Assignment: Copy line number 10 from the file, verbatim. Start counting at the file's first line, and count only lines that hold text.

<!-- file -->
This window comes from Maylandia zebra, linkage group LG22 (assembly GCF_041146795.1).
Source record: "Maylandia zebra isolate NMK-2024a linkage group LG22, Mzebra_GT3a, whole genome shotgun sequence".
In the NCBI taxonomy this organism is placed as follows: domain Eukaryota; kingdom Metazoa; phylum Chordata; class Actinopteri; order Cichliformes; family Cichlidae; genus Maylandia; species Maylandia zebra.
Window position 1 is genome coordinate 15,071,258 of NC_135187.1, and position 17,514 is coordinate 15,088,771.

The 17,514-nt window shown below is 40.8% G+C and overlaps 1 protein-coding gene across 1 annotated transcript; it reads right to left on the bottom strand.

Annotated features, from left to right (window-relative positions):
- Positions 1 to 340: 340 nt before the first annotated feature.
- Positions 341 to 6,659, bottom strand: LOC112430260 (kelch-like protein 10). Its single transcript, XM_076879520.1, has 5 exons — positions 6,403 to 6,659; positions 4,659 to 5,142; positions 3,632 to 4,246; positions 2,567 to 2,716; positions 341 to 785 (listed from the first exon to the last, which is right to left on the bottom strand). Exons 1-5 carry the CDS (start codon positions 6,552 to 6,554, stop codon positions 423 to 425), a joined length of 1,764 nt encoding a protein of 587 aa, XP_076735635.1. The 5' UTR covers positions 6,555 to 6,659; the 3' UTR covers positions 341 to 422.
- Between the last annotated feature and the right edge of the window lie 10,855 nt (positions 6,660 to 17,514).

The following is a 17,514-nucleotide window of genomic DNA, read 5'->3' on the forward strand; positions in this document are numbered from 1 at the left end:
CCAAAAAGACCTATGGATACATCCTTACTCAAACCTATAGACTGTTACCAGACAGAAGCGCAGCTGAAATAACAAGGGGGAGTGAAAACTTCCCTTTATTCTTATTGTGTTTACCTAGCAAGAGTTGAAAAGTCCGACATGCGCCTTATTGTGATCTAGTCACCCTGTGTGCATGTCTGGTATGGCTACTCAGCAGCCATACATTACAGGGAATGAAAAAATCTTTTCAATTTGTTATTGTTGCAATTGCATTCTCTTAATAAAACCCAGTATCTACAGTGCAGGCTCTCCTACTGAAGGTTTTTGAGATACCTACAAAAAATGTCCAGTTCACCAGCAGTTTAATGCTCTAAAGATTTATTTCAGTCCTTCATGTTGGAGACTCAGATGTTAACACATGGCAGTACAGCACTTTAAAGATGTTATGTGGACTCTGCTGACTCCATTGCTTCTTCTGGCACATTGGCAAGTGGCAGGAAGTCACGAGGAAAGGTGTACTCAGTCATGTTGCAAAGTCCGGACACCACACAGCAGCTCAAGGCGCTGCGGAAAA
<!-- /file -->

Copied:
The following is a 17,514-nucleotide window of genomic DNA, read 5'->3' on the forward strand; positions in this document are numbered from 1 at the left end: